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Tue May 22, 2012, 10:06 AM

In Europe, Banks Get Bailed Out and Countries Get Austerity

While everyone's attention was elsewhere, last Fall EU members bailed-out Dexia bank. This bank, on paper, is worth more than the GDP of Greece. Apparently, that makes it somehow more deserving. For Dexia, it is business as usual and billions of Euros to stay afloat (this is in addition to what the bank received in the 2008 bailouts):

The bailout plan for Dexia came after German Chancellor Angela Merkel and French President Nicolas Sarkozy agreed Europe's crisis-hit banks needed to be recapitalised.

Dexia also secured state guarantees of up to 90bn euros to secure borrowing over the next 10 years. Belgium will provide 60.5% of these guarantees, France 36.5% and Luxembourg 3%, the bank said in a statement... http://www.bbc.co.uk/news/business-15235915


Meanwhile, Greece was being forced into austerity:

Euro zone finance ministers agreed a 130-billion-euro ($172 billion) rescue for Greece on Tuesday to avert an imminent chaotic default after forcing Athens to commit to unpopular cuts and private bondholders to take bigger losses.

The complex deal wrought in overnight negotiations buys time to stabilize the 17-nation currency bloc and strengthen its financial firewalls, but it leaves deep doubts about Greece's ability to recover and avoid default in the longer term.

After 13 hours of talks, ministers finalized measures to cut Athens' debt to 120.5 percent of gross domestic product by 2020, a fraction above the target, securing a second rescue in less than two years in time for a major bond repayment due in March... http://www.reuters.com/article/2012/02/21/us-greece-idUSTRE8120HI20120221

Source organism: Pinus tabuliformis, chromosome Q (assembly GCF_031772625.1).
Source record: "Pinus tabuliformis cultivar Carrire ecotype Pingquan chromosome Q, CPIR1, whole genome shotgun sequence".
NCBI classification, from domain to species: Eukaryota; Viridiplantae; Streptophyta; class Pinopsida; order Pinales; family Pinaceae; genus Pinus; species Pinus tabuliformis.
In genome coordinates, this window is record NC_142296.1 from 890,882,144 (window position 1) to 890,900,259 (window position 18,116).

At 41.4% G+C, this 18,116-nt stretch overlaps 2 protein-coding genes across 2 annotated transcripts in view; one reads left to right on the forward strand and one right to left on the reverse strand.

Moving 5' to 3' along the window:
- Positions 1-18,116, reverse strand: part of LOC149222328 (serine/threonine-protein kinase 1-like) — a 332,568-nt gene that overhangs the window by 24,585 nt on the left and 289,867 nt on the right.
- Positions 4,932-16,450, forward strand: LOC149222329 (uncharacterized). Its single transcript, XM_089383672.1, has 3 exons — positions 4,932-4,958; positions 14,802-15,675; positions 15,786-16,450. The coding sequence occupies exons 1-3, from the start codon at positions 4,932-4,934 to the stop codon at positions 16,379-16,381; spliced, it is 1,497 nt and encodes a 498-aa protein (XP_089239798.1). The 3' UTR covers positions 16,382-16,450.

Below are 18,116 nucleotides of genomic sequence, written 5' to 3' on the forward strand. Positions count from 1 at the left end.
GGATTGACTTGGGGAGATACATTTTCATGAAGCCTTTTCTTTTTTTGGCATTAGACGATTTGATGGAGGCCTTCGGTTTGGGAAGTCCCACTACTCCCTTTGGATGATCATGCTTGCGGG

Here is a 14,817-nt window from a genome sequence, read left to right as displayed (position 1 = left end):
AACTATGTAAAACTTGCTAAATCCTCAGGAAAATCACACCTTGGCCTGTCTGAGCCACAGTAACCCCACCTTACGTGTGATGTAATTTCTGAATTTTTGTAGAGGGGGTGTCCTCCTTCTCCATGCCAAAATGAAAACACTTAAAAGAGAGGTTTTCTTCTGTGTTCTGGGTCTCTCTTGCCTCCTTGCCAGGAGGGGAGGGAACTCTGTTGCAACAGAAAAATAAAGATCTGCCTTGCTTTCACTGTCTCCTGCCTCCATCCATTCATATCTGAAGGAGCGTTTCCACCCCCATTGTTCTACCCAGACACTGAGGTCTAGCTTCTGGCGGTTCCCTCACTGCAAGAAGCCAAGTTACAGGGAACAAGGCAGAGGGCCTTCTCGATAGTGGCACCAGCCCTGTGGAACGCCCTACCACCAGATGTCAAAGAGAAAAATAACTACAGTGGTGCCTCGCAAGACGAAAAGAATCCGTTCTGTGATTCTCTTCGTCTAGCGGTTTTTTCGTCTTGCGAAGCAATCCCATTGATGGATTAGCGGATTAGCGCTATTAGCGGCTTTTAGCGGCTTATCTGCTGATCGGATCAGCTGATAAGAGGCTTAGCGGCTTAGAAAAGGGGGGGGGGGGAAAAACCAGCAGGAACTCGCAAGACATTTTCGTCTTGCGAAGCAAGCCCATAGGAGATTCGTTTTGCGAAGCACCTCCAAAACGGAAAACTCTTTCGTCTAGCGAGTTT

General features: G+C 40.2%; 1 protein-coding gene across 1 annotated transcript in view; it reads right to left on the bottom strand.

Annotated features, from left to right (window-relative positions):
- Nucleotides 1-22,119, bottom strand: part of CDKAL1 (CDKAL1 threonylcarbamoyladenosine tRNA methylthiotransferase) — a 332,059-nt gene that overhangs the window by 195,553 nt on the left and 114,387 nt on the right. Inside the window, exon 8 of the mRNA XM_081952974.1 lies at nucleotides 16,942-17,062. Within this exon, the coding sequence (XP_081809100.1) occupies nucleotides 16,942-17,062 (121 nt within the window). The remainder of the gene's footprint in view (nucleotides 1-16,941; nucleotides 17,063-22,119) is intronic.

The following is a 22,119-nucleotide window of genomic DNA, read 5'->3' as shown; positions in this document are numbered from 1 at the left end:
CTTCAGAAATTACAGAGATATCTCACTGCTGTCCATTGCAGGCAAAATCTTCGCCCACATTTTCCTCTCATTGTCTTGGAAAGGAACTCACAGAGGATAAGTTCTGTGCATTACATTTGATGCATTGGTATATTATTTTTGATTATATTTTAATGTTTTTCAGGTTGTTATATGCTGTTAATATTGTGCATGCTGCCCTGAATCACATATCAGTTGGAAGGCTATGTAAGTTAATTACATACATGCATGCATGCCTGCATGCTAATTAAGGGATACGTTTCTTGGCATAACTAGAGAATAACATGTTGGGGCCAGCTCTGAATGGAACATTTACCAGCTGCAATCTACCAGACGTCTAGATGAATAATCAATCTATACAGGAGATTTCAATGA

During the 2008 crisis, Dexia borrowed nearly $60 billion from the US Federal reserve to stay afloat:

Since Dexia had a New York banking office they were eligible for various bailouts from the US Federal Reserve. At its peak Dexia had borrowed $58.5 billion... http://en.wikipedia.org/wiki/Dexia


Additionally, it wasn't just 'simple' banking losses due to the downturn. A big percentage of their problem (read idiocy) was because they gave a pile of money to Bernie Madoff:

According to the financial services provider Bloomberg Dexia lost 78 million through the Ponzi scheme of Bernard Madoff... http://en.wikipedia.org/wiki/Dexia


Did Dexia deserve a second bailout after not doing the most basic due diligence?

Apparently, austerity is for countries, not the profligate and idiotic banks who created the mess.

Why am I not shocked?


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Response to JCMach1 (Original post)

Tue May 22, 2012, 10:08 AM

1. Good research - kick. nt

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Response to JCMach1 (Original post)

Tue May 22, 2012, 10:12 AM

2. Keep bailing them out and they'll keep doing it... n/t

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Response to JCMach1 (Original post)

Tue May 22, 2012, 10:15 AM

3. Wouldn't the conditions be worse than austerity if a countries banks collapsed?

 

It makes sense that you need to keep the banks functioning as a run on the banks is a HUGE problem. The entire system runs on confidence that paper assets have value.

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Response to dkf (Reply #3)

Tue May 22, 2012, 10:23 AM

4. My point is not about keeping essential banks afloat,

but the punitive measures placed upon countries...

Where is the punishment for the banks? Their austerity?

No, for them, it's business as usual.

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Response to JCMach1 (Reply #4)

Tue May 22, 2012, 10:35 AM

7. Shareholders got wiped out.

 

LONDON/BRUSSELS (Reuters) - Dexia SA (DEXI.BR) shareholders have been left holding little more than an option -- of dubious value -- on the sale of a few remaining orphan businesses after the weekend bailout of the Franco-Belgian bank.

Belgium paid 4 billion euros ($5.5 billion) for the failed bank's healthy domestic arm, leaving the Dexia listed group with a number of smaller units, as well as a large bond portfolio in need of a government life support system.